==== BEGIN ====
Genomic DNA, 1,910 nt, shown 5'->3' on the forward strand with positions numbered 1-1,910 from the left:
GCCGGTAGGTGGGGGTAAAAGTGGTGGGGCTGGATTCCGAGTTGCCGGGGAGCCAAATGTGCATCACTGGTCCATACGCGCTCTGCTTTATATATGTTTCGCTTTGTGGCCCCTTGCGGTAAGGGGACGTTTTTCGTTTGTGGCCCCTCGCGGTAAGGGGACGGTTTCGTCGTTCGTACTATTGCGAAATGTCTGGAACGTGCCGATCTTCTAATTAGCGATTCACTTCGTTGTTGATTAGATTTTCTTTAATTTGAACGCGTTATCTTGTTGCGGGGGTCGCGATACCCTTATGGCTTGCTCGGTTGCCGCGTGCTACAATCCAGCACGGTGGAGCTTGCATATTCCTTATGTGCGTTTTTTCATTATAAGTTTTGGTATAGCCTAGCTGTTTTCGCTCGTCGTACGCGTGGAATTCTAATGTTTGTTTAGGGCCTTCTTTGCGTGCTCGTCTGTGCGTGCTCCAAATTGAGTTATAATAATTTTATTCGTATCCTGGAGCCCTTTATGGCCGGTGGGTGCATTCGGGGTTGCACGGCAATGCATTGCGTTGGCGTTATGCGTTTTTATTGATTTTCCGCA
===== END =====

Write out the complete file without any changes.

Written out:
Genomic DNA, 1,910 nt, shown 5'->3' on the forward strand with positions numbered 1-1,910 from the left:
GCCGGTAGGTGGGGGTAAAAGTGGTGGGGCTGGATTCCGAGTTGCCGGGGAGCCAAATGTGCATCACTGGTCCATACGCGCTCTGCTTTATATATGTTTCGCTTTGTGGCCCCTTGCGGTAAGGGGACGTTTTTCGTTTGTGGCCCCTCGCGGTAAGGGGACGGTTTCGTCGTTCGTACTATTGCGAAATGTCTGGAACGTGCCGATCTTCTAATTAGCGATTCACTTCGTTGTTGATTAGATTTTCTTTAATTTGAACGCGTTATCTTGTTGCGGGGGTCGCGATACCCTTATGGCTTGCTCGGTTGCCGCGTGCTACAATCCAGCACGGTGGAGCTTGCATATTCCTTATGTGCGTTTTTTCATTATAAGTTTTGGTATAGCCTAGCTGTTTTCGCTCGTCGTACGCGTGGAATTCTAATGTTTGTTTAGGGCCTTCTTTGCGTGCTCGTCTGTGCGTGCTCCAAATTGAGTTATAATAATTTTATTCGTATCCTGGAGCCCTTTATGGCCGGTGGGTGCATTCGGGGTTGCACGGCAATGCATTGCGTTGGCGTTATGCGTTTTTATTGATTTTCCGCA